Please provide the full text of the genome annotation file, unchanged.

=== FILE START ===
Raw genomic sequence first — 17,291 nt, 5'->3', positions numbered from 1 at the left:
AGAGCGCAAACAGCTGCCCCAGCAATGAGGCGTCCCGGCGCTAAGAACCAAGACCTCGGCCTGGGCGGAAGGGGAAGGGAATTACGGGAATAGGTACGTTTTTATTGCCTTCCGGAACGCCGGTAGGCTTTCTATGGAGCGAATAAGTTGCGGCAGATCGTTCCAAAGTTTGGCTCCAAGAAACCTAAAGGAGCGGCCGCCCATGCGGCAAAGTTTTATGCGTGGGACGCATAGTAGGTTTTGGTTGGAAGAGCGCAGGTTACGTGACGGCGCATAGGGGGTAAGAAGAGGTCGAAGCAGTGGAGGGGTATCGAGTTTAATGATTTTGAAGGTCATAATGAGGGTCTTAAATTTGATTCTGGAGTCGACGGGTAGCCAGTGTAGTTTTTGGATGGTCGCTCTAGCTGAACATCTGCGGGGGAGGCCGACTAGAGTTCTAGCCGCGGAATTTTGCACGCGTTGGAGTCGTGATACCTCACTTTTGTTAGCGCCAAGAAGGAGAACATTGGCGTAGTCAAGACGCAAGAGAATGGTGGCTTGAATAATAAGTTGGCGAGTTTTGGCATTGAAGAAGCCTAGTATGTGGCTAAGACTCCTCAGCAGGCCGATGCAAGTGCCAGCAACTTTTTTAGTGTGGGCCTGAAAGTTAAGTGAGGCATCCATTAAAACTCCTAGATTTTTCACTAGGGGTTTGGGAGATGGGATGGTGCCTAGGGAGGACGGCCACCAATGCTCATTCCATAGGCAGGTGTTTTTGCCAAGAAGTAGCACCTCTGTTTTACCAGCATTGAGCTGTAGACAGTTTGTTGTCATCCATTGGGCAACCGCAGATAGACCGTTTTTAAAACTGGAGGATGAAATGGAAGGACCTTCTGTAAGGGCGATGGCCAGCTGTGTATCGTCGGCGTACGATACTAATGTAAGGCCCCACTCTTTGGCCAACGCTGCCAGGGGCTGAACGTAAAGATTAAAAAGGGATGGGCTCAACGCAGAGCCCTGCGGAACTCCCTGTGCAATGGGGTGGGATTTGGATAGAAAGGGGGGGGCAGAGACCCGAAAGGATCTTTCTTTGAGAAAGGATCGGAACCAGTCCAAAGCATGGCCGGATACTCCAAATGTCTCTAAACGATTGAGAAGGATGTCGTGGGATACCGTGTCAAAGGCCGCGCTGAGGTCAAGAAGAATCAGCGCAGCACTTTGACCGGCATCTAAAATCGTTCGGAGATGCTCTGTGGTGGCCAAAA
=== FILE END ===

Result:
Raw genomic sequence first — 17,291 nt, 5'->3', positions numbered from 1 at the left:
AGAGCGCAAACAGCTGCCCCAGCAATGAGGCGTCCCGGCGCTAAGAACCAAGACCTCGGCCTGGGCGGAAGGGGAAGGGAATTACGGGAATAGGTACGTTTTTATTGCCTTCCGGAACGCCGGTAGGCTTTCTATGGAGCGAATAAGTTGCGGCAGATCGTTCCAAAGTTTGGCTCCAAGAAACCTAAAGGAGCGGCCGCCCATGCGGCAAAGTTTTATGCGTGGGACGCATAGTAGGTTTTGGTTGGAAGAGCGCAGGTTACGTGACGGCGCATAGGGGGTAAGAAGAGGTCGAAGCAGTGGAGGGGTATCGAGTTTAATGATTTTGAAGGTCATAATGAGGGTCTTAAATTTGATTCTGGAGTCGACGGGTAGCCAGTGTAGTTTTTGGATGGTCGCTCTAGCTGAACATCTGCGGGGGAGGCCGACTAGAGTTCTAGCCGCGGAATTTTGCACGCGTTGGAGTCGTGATACCTCACTTTTGTTAGCGCCAAGAAGGAGAACATTGGCGTAGTCAAGACGCAAGAGAATGGTGGCTTGAATAATAAGTTGGCGAGTTTTGGCATTGAAGAAGCCTAGTATGTGGCTAAGACTCCTCAGCAGGCCGATGCAAGTGCCAGCAACTTTTTTAGTGTGGGCCTGAAAGTTAAGTGAGGCATCCATTAAAACTCCTAGATTTTTCACTAGGGGTTTGGGAGATGGGATGGTGCCTAGGGAGGACGGCCACCAATGCTCATTCCATAGGCAGGTGTTTTTGCCAAGAAGTAGCACCTCTGTTTTACCAGCATTGAGCTGTAGACAGTTTGTTGTCATCCATTGGGCAACCGCAGATAGACCGTTTTTAAAACTGGAGGATGAAATGGAAGGACCTTCTGTAAGGGCGATGGCCAGCTGTGTATCGTCGGCGTACGATACTAATGTAAGGCCCCACTCTTTGGCCAACGCTGCCAGGGGCTGAACGTAAAGATTAAAAAGGGATGGGCTCAACGCAGAGCCCTGCGGAACTCCCTGTGCAATGGGGTGGGATTTGGATAGAAAGGGGGGGGCAGAGACCCGAAAGGATCTTTCTTTGAGAAAGGATCGGAACCAGTCCAAAGCATGGCCGGATACTCCAAATGTCTCTAAACGATTGAGAAGGATGTCGTGGGATACCGTGTCAAAGGCCGCGCTGAGGTCAAGAAGAATCAGCGCAGCACTTTGACCGGCATCTAAAATCGTTCGGAGATGCTCTGTGGTGGCCAAAA